Today I go to MCMC ( Mid-Columbia Medical Center, the hospital in The Dalles next to Celilo Cancer Center. I can get the same procedures done at PHRMH, Providence Memorial Hospital in Hood River, but it is harder for my oncologist to read the results from the Providence system on his computer... Are you sick of medical hokey-pokey yet? Then sign off now and check the rest of this post later, cause we are ONLY GETTING STARTED, people). Who was it that said, "Fasten your seat belts, we're in for a bumpy ride"?
I arrive at 9:30 am, chauffeured by indomitable Sister Lori. I register, where they ask me my name and address, employment and next of kin, etc, as if I have not just answered those questions for them a zillion times in the past three months. Yeah, yeah, yeah, par for the course, no problemo.
Then we go to the lab for blood work. Yesterday when the hospital called to confirm my appointment for a CT scan, I asked about getting my labs, and was told come in 15 minutes early to get them done before I went to Diagnostic Imaging. (And they reminded me that after my blood draw I needed to plan on an hour to swallow that godawful barrium slurry, which they have the unmitigated gall to flavor "Triple Berry" or "Banana." I ask you, does ANYTHING banana flavored taste good? Last time they offered to switch one of the two 12 oz shakes from hell with one flavored "Chocolate." Is NOTHING sacred to these people?) But I digress...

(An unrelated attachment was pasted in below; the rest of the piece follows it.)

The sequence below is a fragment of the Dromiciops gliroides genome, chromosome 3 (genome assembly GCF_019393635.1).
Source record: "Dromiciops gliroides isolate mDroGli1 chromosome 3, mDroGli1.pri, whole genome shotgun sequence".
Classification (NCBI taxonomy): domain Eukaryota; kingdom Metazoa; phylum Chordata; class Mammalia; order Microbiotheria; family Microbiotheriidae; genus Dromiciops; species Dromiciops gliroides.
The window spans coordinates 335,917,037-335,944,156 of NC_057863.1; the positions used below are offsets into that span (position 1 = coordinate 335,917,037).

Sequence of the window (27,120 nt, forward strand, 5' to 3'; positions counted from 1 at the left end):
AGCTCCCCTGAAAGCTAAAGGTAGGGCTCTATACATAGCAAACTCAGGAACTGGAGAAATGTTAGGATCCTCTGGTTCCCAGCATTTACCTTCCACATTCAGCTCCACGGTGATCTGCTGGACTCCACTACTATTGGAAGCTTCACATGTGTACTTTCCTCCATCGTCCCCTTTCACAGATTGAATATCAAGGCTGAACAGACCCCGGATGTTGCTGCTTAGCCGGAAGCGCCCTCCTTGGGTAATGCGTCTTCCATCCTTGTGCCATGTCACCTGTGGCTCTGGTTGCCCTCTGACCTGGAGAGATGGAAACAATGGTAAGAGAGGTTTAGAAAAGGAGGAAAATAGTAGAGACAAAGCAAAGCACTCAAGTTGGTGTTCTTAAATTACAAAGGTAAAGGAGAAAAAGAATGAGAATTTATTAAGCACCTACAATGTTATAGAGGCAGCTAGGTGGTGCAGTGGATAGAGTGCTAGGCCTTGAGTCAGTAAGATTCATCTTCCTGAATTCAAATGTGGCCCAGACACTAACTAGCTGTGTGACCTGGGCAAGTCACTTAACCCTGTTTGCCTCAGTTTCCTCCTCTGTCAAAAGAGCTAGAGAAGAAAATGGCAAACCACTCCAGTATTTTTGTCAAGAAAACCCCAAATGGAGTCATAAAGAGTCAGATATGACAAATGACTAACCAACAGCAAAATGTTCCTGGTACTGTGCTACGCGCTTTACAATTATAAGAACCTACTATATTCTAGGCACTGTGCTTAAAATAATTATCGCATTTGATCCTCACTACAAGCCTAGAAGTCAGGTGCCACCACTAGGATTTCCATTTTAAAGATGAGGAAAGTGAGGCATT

And little wonder... it gets ugly here. Maybe we should just fast forward to an hour and TEN POKES later, when they finally get into a vein, and skip over the part where I cry in the fuckin' lab-- not just because getting stabbed with a needle hurts (ya think?) but because sometimes my life seems to narrow down to a series of things like this that I DO NOT WANT TO DO and I have no idea when or if this little train to hell will stop.
I do not like being a patient. And what an interesting choice of words, patient. Where and when did that start, do you suppose?